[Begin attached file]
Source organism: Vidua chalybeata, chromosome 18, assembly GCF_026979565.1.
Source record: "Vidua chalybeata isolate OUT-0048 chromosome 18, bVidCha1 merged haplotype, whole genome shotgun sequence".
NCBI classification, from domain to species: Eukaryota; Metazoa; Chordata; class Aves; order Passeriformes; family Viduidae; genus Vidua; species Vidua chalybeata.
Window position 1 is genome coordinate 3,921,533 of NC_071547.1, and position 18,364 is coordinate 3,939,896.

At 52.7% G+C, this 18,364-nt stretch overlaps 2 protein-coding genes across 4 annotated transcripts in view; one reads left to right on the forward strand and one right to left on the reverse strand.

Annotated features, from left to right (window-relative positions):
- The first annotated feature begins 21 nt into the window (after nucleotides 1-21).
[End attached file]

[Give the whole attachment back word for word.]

Source organism: Vidua chalybeata, chromosome 18, assembly GCF_026979565.1.
Source record: "Vidua chalybeata isolate OUT-0048 chromosome 18, bVidCha1 merged haplotype, whole genome shotgun sequence".
NCBI classification, from domain to species: Eukaryota; Metazoa; Chordata; class Aves; order Passeriformes; family Viduidae; genus Vidua; species Vidua chalybeata.
Window position 1 is genome coordinate 3,921,533 of NC_071547.1, and position 18,364 is coordinate 3,939,896.

At 52.7% G+C, this 18,364-nt stretch overlaps 2 protein-coding genes across 4 annotated transcripts in view; one reads left to right on the forward strand and one right to left on the reverse strand.

Annotated features, from left to right (window-relative positions):
- The first annotated feature begins 21 nt into the window (after nucleotides 1-21).